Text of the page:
Reflections on Technology's Impact on Kids

February 7, 2013

Baby using an iPad.

A few questions I’ve been thinking about regarding technology and young people:

How is computer/media use affecting school performance?

What about thinking skills and creativity?

What are kids spending their time on the computer doing, aside from homework? Is the time being used productively?

Is America’s academic “ranking”  tied to computer use or not?

I found a few articles discussing aspects of these ideas. (Disclaimer- I do like technology, I just think it needs to be used in line with other priorities and goals. )

Continue reading “Reflections on Technology's Impact on Kids”

Your Brain on Computers

September 20, 2010

Matt Richtel, technology reporter for the NY Times, has written some great features about the effect on our brains of being constantly plugged into digital devices, cellphones, and e-mail.  His conclusion? Giving our brains downtime improves attention spans, memory, learning, and concentration. In other words, an uncluttered mind is a very good thing.

Mary B., Reader’s Services

Simple Rules for Writers

February 20, 2010

A few years back Elmore Leonard wrote a brief piece for the New York Times (later published as a short book) detailing his 10 Rules of Writing. His list included many practical tips: avoid prologues, keep your exclamation points under control, try to leave out the parts that readers tend to skip. Inspired by his list, the UK’s Guardian newspaper has solicited writing tips from a veritable who’s who of contemporary authors. Speaking to everyone from Margaret Atwood to Jonathan Franzen, Neil Gaiman to Joyce Carol Oates, and many, many more fiction and non-fiction writers, the Guardian has compiled a lengthy list of helpful tips for writing that manage to be practical, profound, funny, and motivational in equal parts. Below is a sampling of our favorites culled from the lists. For the Guardian’s complete “Rules for Writing Fiction,” click here.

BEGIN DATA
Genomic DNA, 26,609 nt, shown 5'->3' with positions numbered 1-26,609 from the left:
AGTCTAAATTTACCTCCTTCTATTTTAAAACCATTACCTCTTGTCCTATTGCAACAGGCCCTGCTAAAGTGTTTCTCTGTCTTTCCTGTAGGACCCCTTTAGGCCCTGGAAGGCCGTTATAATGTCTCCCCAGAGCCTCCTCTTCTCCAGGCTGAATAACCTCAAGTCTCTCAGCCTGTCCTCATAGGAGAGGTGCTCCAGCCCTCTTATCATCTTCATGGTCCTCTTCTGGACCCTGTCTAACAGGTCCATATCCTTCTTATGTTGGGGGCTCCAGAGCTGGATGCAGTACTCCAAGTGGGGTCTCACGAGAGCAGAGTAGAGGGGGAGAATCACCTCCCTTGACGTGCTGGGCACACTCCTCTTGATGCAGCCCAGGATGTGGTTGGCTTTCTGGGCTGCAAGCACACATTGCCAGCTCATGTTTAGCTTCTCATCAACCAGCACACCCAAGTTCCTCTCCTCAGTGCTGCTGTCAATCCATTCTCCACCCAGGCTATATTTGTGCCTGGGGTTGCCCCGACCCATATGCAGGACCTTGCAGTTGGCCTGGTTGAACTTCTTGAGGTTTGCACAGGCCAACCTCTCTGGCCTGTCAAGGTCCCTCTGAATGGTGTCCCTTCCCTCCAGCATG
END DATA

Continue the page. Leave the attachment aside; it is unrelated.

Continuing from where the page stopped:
Rose Tremain: Never begin the book when you feel you want to begin it, but hold off a while longer.

David Hare: Write only when you have something to say.

Annie Proulx: Write slowly and by hand only about subjects that interest you.

P.D. James: Increase your word power. Words are the raw material of our craft.

Will Self: Always carry a notebook. And I mean always. The short-term memory only retains information for three minutes; unless it is committed to paper you can lose an idea for ever.

Geoff Dyler: Have regrets. They are fuel. On the page they flare into desire.

Jonathan Franzen: It’s doubtful that anyone with an internet connection at his workplace is writing good fiction.

Helen Dunmore: Finish the day’s writing when you still want to continue.

Zadie Smith: When still a child, make sure you read a lot of books. Spend more time doing this than anything else.

Roddy Doyle: Do not place a photograph of your ­favorite author on your desk, especially if the author is one of the famous ones who committed suicide.

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